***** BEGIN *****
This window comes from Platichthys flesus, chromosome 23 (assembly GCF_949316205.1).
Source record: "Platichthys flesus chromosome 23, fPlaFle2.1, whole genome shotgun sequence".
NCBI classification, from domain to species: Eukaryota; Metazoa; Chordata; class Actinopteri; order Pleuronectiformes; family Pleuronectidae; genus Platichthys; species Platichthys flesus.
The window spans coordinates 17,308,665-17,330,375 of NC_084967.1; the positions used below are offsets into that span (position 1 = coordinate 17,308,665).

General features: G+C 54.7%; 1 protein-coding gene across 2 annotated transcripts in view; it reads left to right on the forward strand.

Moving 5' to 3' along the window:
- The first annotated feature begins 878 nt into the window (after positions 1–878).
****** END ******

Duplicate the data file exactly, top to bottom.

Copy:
This window comes from Platichthys flesus, chromosome 23 (assembly GCF_949316205.1).
Source record: "Platichthys flesus chromosome 23, fPlaFle2.1, whole genome shotgun sequence".
NCBI classification, from domain to species: Eukaryota; Metazoa; Chordata; class Actinopteri; order Pleuronectiformes; family Pleuronectidae; genus Platichthys; species Platichthys flesus.
The window spans coordinates 17,308,665-17,330,375 of NC_084967.1; the positions used below are offsets into that span (position 1 = coordinate 17,308,665).

General features: G+C 54.7%; 1 protein-coding gene across 2 annotated transcripts in view; it reads left to right on the forward strand.

Moving 5' to 3' along the window:
- The first annotated feature begins 878 nt into the window (after positions 1–878).